New Delhi: The Narendra Modi government has told the Supreme Court that it took various steps in the “most professional manner to equip the nation” with everything required to deal with a surge in Covid-19 cases, before the massive second wave across the country.
In a 200-page affidavit filed before the apex court Tuesday, the Union Ministry of Home Affairs (MHA) placed details of multiple meetings the government held with states between last year and now, and the repeated reminders it sent them to ensure implementation of Covid-appropriate behaviour in public places.
Prepared by the MHA additional secretary, the affidavit said it was placing certain facts before the court to “deal with a completely false narrative that after the onset of covid pandemic, during its peak impact and thereafter the nation did nothing and is caught unaware in the second surge”.
The document was submitted following a 23 April order by a bench led by the then Chief Justice of India S.A. Bobde (now retired), which a day earlier had taken suo motu cognisance of the “national emergency” caused due to a sharp spike in Covid cases.
A newly-constituted bench led by Justice D.Y. Chandrachud took note of the affidavit Tuesday. However, after the hearing it ordered the Centre to file a fresh affidavit with responses to its questions on Covid management.
What the Centre has written
In the affidavit, the Modi government enumerated measures it has taken to augment oxygen supply to 15 states where the pandemic surge has been steep. It said the Centre has allocated oxygen to the states in accordance with their projection, which is based on active cases.
In the case of Delhi and Uttar Pradesh, however, the demand increased by 100 per cent in a span of five days, it said.
The affidavit also mentioned the requisite approval given to the seven companies manufacturing remdesivir injection to start operation of their additional manufacturing sites to scale up the Covid drug’s production from 74 lakh vials to 90 lakh vials per month.
Remdesivir is a listed drug to be administered in “moderate to severe” Covid cases, which, the affidavit said, are only 20 per cent of the total active Covid cases.
On shortage of tocilizumab injection, the government said it was an imported drug that has no manufacturing facility in India. However, it suggested use of domestically produced alternative drugs such as itulizumab, dexamethasone, methyl prednisolone, which are easily available in India and are as effective as tocilizumab.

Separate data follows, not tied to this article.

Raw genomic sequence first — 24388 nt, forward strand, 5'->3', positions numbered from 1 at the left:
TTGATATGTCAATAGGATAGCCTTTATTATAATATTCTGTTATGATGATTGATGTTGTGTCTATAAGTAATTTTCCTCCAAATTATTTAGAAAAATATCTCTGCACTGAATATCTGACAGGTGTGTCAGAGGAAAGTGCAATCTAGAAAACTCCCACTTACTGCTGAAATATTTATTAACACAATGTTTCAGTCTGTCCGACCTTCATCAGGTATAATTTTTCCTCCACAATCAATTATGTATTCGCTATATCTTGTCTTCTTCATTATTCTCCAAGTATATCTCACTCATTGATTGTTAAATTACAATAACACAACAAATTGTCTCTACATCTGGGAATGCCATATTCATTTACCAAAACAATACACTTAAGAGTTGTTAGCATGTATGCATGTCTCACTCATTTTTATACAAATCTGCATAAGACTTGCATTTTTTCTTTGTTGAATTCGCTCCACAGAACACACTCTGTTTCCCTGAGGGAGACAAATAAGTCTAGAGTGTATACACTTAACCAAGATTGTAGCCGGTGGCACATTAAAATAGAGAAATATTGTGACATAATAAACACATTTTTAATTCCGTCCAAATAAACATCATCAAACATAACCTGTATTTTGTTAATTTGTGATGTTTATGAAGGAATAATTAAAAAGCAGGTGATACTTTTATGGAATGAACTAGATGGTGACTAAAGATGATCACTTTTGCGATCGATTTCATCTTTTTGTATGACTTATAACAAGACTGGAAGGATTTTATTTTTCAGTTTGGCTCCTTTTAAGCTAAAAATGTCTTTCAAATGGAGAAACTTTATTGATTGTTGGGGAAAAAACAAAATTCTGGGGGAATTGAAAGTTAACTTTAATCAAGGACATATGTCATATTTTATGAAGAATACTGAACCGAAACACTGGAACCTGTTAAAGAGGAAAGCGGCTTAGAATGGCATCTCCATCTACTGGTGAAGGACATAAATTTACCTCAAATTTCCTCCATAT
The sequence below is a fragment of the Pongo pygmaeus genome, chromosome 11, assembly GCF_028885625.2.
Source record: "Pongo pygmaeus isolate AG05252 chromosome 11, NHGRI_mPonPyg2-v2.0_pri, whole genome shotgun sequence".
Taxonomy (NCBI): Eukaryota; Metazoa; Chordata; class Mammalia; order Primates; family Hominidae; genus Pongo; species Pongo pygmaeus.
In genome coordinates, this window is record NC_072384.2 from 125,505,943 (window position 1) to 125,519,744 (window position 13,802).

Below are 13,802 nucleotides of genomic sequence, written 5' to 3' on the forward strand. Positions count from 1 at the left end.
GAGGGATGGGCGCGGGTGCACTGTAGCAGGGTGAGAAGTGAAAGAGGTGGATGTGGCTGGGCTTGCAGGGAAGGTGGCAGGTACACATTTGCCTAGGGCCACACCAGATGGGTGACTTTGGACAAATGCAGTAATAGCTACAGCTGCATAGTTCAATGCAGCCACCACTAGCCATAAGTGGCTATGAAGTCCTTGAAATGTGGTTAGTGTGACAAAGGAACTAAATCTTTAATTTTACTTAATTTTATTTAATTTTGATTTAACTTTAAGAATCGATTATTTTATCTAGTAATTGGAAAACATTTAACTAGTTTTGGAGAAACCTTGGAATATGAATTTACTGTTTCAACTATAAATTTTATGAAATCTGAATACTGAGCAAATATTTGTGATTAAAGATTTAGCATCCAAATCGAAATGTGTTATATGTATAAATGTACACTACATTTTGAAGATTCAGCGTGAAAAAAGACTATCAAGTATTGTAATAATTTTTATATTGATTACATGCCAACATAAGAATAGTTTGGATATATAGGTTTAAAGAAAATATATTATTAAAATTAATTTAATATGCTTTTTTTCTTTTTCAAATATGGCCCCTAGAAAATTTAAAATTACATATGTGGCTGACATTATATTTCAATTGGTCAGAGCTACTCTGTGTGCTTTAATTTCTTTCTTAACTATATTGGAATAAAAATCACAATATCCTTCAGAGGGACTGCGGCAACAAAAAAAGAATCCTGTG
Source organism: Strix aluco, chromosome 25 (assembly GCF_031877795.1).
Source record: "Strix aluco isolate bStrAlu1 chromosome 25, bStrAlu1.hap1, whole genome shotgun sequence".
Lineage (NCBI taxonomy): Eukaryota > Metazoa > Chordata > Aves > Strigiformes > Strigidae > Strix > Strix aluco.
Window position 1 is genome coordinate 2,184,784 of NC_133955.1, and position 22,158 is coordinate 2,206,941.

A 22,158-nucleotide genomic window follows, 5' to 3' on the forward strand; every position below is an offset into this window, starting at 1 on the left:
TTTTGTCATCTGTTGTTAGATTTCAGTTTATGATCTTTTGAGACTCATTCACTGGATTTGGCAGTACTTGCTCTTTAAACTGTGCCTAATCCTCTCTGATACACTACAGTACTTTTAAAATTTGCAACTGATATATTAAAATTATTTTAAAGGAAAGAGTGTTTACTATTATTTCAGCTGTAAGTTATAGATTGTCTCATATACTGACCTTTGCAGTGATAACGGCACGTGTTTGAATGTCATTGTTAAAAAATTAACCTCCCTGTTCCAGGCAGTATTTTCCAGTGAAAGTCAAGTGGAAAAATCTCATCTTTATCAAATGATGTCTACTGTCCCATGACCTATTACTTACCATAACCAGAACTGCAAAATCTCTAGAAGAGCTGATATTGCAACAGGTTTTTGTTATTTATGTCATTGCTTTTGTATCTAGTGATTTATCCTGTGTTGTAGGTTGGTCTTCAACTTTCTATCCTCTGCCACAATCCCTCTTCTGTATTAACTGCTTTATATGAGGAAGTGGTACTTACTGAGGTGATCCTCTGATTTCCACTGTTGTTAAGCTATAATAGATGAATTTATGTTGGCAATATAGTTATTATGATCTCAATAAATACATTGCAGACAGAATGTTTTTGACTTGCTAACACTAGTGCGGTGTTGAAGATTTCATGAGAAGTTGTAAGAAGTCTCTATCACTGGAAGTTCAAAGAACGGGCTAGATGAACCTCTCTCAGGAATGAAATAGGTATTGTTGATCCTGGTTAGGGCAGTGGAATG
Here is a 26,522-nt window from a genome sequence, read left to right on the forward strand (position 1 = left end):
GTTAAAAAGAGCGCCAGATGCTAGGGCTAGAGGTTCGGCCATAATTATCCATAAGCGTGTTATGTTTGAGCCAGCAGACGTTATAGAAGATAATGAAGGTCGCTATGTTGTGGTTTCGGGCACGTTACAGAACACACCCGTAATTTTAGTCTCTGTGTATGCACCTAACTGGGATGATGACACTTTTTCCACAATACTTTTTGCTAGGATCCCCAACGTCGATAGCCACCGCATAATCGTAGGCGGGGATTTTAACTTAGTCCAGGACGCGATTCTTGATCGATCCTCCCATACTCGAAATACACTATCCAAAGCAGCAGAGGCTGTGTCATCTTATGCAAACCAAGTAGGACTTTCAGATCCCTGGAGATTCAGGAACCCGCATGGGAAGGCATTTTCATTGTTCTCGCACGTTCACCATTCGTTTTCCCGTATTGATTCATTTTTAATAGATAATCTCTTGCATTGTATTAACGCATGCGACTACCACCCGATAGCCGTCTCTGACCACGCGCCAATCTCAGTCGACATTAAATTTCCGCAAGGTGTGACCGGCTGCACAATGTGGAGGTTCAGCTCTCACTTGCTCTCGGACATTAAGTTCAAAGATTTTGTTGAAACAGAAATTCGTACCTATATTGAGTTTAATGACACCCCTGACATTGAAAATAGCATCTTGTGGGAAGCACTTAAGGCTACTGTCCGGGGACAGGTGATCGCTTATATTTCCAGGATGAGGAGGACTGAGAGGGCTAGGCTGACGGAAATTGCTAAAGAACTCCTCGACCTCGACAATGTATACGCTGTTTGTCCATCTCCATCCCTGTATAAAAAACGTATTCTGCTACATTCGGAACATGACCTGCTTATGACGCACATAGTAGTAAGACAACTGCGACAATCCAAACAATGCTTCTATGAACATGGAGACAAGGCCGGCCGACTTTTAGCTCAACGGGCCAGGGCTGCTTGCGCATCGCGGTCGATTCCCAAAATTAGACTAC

Left it to states to take need-based decision
The affidavit also gave date-wise break-up of the meetings the Modi government held with states during the first wave of the pandemic as well as the guidelines it issued to the states on various issues, including effective implementation of preventive health measures.
Between September 2020 and 23 April 2021, the states were notified on this account 24 times, the affidavit said.
“It is respectfully submitted that after the initial outbreak of covid19 till the emergence of more serious second wave, the union of India continued to monitor the evolving system and continued to issue advisories to the state governments, taking note of the existing situation at the ground level, while leaving the discretion on the state government to take need-based decision untouched,” said the affidavit.
On 5 and 7 January, the Union Health Secretary wrote to Maharashtra, Kerala, Chhattisgarh and West Bengal, urging them to take prompt steps and keep a “strict vigil” to curb the spike in Covid cases, the affidavit said.
On 6 January, the Centre said a high-level team was sent to Kerala for supporting the state in public health interventions for Covid management. A similar team was again sent to Kerala, while another one was dispatched to Maharashtra on 2 February for supporting the states in Covid interventions.
Multi-disciplinary high-level teams were also sent on 24 and 25 February to seven states and UTs that witnessed a sharp spike. On 27 February, “states were advised not to lower their guard and enforce covid-appropriate behaviour”.
“States were advised to follow effective surveillance and tracking strategies in respect of potential super-spreading events,” said the affidavit, disclosing the contents of its missive to the states. This was reiterated through another letter on 28 February, it said.
Apart from sending advisories, the Centre also convened nine meetings to prepare “an adequate response” to the second surge in Covid cases. These meetings were either held by the prime minister or the Prime Minister’s Office, the affidavit said.